Host plants for insects, for example native broom species (Genista sp.), can be planted or promoted in verges near the present sites of the respective species, or even be integrated in standard landscaping programs. Tree management operations in the road environment already focus on creating tree continuity, with planting of new tree rows, gradual tree replacement, and to an increasing extent leaving old trees and dead wood in place or piled in safe places (Stål and Bengtsson 2010). Also here, minor adjustments to match the needs of particular species may be achieved to a small cost. Species growing in un-sprayed crop fields seem less obvious to promote in association with road maintenance, although soil scarification conducted in distant parts of the verge may be of some help for the survival of local populations.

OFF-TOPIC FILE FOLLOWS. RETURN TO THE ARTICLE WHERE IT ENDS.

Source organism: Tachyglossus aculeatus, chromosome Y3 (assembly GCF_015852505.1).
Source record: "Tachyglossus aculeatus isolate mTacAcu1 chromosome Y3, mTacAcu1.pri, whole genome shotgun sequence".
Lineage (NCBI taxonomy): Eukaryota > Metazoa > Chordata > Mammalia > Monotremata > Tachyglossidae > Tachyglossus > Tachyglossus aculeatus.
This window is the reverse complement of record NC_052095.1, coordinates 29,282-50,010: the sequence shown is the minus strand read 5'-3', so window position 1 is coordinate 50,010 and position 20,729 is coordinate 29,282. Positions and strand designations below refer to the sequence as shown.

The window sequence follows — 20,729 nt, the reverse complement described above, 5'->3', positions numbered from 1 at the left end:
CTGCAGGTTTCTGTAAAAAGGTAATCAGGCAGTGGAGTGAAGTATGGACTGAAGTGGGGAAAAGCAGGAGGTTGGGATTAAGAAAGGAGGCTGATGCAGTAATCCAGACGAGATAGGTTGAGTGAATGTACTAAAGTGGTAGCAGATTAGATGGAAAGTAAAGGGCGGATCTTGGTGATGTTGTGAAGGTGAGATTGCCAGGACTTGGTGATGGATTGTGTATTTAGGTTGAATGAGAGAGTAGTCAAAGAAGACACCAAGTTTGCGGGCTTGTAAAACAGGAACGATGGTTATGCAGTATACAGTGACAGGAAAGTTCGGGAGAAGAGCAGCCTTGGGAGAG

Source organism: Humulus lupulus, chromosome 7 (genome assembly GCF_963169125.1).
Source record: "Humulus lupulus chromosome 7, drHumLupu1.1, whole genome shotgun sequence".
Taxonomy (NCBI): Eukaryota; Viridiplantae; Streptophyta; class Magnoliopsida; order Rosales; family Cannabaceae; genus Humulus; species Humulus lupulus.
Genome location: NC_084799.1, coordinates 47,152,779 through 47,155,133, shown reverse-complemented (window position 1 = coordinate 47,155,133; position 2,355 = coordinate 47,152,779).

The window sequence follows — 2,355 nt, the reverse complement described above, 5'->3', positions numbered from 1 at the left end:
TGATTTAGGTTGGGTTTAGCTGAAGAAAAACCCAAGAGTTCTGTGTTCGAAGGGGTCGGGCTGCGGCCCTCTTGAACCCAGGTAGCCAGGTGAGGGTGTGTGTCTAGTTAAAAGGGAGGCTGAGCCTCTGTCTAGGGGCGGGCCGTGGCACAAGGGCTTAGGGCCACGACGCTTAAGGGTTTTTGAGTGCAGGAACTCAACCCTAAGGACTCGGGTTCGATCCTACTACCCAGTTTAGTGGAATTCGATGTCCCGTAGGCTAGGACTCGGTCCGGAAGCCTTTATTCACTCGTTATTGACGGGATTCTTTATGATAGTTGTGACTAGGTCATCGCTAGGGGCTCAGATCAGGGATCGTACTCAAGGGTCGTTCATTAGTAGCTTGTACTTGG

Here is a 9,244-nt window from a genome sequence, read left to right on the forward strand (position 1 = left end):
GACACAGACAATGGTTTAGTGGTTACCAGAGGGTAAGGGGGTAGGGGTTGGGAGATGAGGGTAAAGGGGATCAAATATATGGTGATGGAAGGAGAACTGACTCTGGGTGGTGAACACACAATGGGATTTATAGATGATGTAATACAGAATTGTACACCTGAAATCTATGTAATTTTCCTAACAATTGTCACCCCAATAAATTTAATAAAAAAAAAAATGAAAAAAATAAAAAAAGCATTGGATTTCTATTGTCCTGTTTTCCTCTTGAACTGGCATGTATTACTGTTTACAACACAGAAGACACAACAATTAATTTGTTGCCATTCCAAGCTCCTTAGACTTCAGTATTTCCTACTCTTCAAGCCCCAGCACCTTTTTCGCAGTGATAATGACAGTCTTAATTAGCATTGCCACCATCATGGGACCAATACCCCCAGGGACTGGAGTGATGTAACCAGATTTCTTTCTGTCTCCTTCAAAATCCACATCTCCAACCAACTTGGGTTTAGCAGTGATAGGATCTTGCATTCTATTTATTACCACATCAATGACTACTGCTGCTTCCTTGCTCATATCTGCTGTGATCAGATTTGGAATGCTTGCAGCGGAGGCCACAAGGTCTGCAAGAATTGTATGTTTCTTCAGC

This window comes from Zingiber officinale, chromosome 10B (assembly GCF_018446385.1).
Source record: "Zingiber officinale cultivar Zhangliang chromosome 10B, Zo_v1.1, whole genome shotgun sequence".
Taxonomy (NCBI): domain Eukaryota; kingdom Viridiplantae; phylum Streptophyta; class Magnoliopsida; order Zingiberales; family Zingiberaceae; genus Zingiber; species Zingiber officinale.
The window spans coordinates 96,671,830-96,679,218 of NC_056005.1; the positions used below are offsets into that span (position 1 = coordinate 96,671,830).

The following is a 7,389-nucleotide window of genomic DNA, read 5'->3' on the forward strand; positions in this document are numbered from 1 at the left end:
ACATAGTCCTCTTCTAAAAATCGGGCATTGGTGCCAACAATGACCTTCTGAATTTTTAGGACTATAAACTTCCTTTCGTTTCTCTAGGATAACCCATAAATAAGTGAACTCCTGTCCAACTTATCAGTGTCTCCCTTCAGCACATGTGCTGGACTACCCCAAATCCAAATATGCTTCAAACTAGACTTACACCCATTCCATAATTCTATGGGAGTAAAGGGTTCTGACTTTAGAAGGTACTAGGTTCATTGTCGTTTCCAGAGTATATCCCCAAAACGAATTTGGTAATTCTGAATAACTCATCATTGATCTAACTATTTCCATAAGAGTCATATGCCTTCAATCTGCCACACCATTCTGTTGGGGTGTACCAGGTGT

Preferences of responsibility species can also guide the selection of road or railroad sections or regions to focus on for habitat enhancement. For example, our results suggests that roads and railroads going through areas with sandy or limy soils are likely to have better conditions as habitat for rare species, and for the spreading of individuals from and to the surroundings. Another example is that sun exposed slopes generally provide better conditions. The habitat preferences of responsibility species may be translated into a corresponding list of responsibility habitats; such a list is likely to be an equally efficient tool in infrastructure planning. Regional differences in abundance of the responsibility species may further indicate in what management districts habitat enhancement is of higher priority.